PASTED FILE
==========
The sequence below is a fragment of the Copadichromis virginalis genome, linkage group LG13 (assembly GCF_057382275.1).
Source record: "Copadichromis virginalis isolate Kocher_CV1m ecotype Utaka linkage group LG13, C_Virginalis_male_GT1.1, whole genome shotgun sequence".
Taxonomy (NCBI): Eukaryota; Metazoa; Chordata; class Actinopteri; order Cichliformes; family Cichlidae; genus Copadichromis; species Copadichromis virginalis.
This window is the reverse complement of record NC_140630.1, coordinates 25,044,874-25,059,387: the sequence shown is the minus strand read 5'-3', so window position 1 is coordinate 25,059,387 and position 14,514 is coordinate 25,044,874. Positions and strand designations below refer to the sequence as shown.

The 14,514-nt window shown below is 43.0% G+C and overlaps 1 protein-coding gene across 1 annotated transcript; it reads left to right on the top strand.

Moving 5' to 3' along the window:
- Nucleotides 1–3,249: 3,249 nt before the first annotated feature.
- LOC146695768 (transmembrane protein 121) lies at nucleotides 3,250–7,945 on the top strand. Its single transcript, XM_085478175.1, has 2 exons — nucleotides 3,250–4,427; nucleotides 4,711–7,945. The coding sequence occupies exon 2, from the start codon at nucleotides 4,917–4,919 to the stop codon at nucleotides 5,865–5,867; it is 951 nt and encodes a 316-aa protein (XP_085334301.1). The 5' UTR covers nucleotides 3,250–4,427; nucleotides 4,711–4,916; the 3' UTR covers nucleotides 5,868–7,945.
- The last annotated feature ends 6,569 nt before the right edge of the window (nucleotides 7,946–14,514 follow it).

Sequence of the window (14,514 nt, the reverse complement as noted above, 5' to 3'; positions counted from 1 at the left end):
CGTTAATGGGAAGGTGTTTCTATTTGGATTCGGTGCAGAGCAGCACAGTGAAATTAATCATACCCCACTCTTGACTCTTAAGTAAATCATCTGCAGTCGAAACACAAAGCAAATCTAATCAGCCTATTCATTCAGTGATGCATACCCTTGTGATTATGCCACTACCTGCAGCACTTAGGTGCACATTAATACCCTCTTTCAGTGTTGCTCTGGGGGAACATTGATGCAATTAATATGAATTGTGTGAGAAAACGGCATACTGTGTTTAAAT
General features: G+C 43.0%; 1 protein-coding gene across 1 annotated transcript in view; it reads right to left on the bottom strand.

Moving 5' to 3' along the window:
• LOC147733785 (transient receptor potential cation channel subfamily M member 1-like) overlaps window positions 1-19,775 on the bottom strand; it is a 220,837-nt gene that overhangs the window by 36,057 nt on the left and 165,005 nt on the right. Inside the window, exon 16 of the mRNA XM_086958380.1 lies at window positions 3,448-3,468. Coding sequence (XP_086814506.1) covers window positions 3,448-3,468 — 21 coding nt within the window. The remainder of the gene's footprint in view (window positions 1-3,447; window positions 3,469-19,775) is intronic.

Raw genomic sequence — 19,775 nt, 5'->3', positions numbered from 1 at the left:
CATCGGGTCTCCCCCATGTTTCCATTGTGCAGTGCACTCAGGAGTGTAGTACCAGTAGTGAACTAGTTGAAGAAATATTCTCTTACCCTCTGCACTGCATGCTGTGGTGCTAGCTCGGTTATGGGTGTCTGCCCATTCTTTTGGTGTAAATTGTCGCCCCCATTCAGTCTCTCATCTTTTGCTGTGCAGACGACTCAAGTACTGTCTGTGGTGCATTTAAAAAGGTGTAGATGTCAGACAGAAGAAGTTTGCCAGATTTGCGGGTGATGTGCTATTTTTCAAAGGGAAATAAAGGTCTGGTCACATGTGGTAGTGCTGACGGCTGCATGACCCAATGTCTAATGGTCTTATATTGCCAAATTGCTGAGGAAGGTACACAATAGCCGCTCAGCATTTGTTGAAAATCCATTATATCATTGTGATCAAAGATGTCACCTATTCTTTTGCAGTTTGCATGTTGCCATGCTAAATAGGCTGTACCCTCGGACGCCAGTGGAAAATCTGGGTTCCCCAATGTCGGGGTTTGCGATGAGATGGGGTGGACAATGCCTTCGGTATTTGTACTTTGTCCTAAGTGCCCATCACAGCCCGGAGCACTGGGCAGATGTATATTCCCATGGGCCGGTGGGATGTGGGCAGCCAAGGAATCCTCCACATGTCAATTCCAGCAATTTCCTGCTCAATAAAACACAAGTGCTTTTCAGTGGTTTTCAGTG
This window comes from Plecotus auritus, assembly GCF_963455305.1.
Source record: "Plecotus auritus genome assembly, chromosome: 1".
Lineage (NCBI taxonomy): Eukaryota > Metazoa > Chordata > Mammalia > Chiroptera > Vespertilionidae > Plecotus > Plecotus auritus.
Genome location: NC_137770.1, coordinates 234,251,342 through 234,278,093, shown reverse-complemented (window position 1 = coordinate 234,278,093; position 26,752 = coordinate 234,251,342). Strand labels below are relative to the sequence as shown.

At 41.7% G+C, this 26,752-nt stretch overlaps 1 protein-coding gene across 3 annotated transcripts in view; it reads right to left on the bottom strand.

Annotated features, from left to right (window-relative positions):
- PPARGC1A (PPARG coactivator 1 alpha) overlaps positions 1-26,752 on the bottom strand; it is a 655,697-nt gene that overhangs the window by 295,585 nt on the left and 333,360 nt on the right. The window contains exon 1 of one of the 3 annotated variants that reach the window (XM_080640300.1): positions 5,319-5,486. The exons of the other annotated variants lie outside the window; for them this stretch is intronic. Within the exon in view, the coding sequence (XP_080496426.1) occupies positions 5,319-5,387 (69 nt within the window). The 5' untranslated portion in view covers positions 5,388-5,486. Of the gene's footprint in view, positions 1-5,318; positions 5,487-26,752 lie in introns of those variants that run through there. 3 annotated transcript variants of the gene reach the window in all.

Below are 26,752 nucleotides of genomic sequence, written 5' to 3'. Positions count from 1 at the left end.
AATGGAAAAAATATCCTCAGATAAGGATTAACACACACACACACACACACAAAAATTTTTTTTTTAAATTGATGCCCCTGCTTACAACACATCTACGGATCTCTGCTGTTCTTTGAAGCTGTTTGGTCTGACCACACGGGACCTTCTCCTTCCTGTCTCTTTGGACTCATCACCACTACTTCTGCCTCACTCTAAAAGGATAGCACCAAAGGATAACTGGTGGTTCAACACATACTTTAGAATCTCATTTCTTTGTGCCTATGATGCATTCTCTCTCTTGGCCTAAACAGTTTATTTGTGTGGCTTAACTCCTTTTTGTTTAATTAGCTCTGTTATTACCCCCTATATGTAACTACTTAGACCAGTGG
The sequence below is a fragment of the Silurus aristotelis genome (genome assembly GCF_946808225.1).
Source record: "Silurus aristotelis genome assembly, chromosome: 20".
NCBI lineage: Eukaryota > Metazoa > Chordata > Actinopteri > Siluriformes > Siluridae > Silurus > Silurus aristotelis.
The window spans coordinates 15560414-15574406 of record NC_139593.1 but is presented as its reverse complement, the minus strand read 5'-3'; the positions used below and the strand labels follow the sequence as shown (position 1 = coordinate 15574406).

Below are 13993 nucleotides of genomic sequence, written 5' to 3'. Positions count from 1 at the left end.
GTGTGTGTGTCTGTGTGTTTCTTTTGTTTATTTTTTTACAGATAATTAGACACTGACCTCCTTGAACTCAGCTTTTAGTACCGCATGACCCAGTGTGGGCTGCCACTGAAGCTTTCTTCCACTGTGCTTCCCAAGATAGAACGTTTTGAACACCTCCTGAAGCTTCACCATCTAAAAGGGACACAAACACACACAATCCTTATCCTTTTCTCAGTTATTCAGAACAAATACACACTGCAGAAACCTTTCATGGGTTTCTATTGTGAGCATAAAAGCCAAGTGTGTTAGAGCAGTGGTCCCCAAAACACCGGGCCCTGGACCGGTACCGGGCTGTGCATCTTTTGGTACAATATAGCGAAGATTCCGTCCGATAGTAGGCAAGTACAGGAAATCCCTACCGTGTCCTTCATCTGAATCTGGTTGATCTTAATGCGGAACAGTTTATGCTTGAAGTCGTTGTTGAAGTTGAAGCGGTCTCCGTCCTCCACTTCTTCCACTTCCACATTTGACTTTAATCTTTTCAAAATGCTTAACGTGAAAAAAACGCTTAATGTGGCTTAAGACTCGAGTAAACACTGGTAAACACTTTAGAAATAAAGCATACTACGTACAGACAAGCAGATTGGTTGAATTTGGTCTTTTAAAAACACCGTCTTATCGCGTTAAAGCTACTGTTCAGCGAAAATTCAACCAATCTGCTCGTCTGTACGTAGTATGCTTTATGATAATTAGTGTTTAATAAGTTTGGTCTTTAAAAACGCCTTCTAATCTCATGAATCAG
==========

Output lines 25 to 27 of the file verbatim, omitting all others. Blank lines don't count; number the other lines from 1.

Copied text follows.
AATGGAAAAAATATCCTCAGATAAGGATTAACACACACACACACACACACAAAAATTTTTTTTTTAAATTGATGCCCCTGCTTACAACACATCTACGGATCTCTGCTGTTCTTTGAAGCTGTTTGGTCTGACCACACGGGACCTTCTCCTTCCTGTCTCTTTGGACTCATCACCACTACTTCTGCCTCACTCTAAAAGGATAGCACCAAAGGATAACTGGTGGTTCAACACATACTTTAGAATCTCATTTCTTTGTGCCTATGATGCATTCTCTCTCTTGGCCTAAACAGTTTATTTGTGTGGCTTAACTCCTTTTTGTTTAATTAGCTCTGTTATTACCCCCTATATGTAACTACTTAGACCAGTGG
The sequence below is a fragment of the Silurus aristotelis genome (genome assembly GCF_946808225.1).
Source record: "Silurus aristotelis genome assembly, chromosome: 20".